The issue here is whether Aspects properly protested multiple liquidations on a single protest filed in the Automated Commercial Environment. The protests relate to a rate advance to collect antidumping duties on wooden bedroom furniture.

There are nine entries at issue. Apsects protests [spoiler] all nine in the system that Customs and Border Protection designed and made available to the trade. The narrative section identified a single relevant entry number, which was used as the "lead entry." The government asserted that the remaining eight entries were not properly subject to the protest. However, the Court pointed out, when Apects filed the protest, it (or its representative) used the function of the system that allows the user to "Add Additional Entry Numbers." In other words, CBP built out a system that allows importers to make multiple protests in a single filing by adding "additional entry numbers." But, when an importer did so, CBP apparently convinced the Department of Justice that the right thing to do is to penalize the importer for using the system as it is designed. This is the kind of thing that can drive a computer to murder.

It is important to note that no one pointed to a regulation or even an instruction telling importers to list the additional entries in the narrative section. Nor is there a citation to authority telling protesting importers to notify CBP that the lead entry is representative of the additional entries.

Based on its theory that a Aspects failed to properly protest the eight additional entries, Customs moved to dismiss them for lack of subject matter jurisdiction. Without a valid protest, the argument goes, there can be no judicial review in the Court of International Trade.

The Court, rightly, saw through this on multiple grounds. First, Apsects complied with the regulatory requirement in 19 CFR 174.13(b) that allows for the identification of a lead entry and the "attachment" of additional entries because the protested entries all involve the same protestant, category of merchandise, and challenged CBP decision. Moreover, the general rule is that protests are to be liberally construed and will only be deemed to lack the required specificity when there is no indication as to the basis of the protest. On the facts presented, the Court found it clear that Aspects was making the same argument for each of the "additional entries." Given that, there was no need to reach the "severe" consequence of finding that the protests were invalid.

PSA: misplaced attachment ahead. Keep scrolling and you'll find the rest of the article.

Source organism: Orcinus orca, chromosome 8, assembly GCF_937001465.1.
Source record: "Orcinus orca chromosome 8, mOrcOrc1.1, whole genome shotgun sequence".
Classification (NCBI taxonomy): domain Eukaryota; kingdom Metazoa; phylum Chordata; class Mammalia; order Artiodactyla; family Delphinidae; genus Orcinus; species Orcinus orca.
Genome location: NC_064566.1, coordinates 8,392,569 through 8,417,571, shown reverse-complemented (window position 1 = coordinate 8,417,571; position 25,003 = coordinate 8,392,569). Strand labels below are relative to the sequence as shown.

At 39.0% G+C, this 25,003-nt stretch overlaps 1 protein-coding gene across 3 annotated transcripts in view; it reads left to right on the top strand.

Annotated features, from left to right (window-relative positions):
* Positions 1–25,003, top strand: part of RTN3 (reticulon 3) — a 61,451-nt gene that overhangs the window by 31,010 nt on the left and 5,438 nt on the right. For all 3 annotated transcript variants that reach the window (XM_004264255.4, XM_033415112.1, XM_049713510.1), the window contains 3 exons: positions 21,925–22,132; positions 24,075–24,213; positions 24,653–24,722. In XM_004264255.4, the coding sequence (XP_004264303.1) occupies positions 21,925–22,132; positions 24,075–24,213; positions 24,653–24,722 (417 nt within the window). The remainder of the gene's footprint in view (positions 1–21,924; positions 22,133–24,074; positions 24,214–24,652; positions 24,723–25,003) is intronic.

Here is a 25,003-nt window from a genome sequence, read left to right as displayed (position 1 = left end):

The Court could have stopped there, but it went further. It also invoked the Customs Modernization Act, which introduced "informed compliance" and "shared responsibility." Under these twin concepts, Customs must inform the public of the legal obligations imposed on importers and the public has the right to expect that CBP will not unilaterally change the rules without proper notice. Although the Court did not explicitly say so, I take from the invoking of these concepts that the Court viewed Customs as not having properly informed the public of the alleged requirement to reference additional entries in the protest narrative. By asserting that "rule" in this litigation, Customs appears to have unilaterally changed the requirements for a valid protest.

In that context, the Court found the government's argument to be unreasonable and "unreasonable" is a pretty strong term when used in a judicial decision. On top of that, the Court quoted a 2012 Supreme Court decision to describe the argument as “nothing more than a ‘convenient litigating position’ adopted by the U.S. Department of Justice in its reply." Quoting Christopher v. SmithKline Beecham Corp., 567 US 142, 155 (2012) which was further quoting Bowen v. Georgetown Univ. Hospital, 488 US 204, 213 (1988).

None of this gets to the real issue which is whether CBP properly liquidated entries of wooden bedroom furniture with 216% antidumping duties. The importer apparently believes is has both a scope argument and a procedural argument. Given the potentially dire impact of a presumably unexpected 216% rate advance, it is good that the Court of International Trade denied the partial motion to dismiss.

The larger point is that importers, brokers, lawyers, and the Court need to be certain that CBP does not use the important and welcome modernization of its systems as a means of creeping away from the legal requirements. Until a statute or regulation is changed, it is the law and everyone involved needs to follow it (including any recognized exceptions and limitations). We sometimes see situations where brokers or importers say that ACE or "the system" or "the software" require that something be done in a certain way. That just does not fly. Software is not a legally binding regulation. A Cargo Systems Messaging Service update is not a regulation and cannot take the place of formal public notice and comment. At best, it serves the policy of "informed compliance." If the policy announced in that CSMS is legally wrong, it is wrong.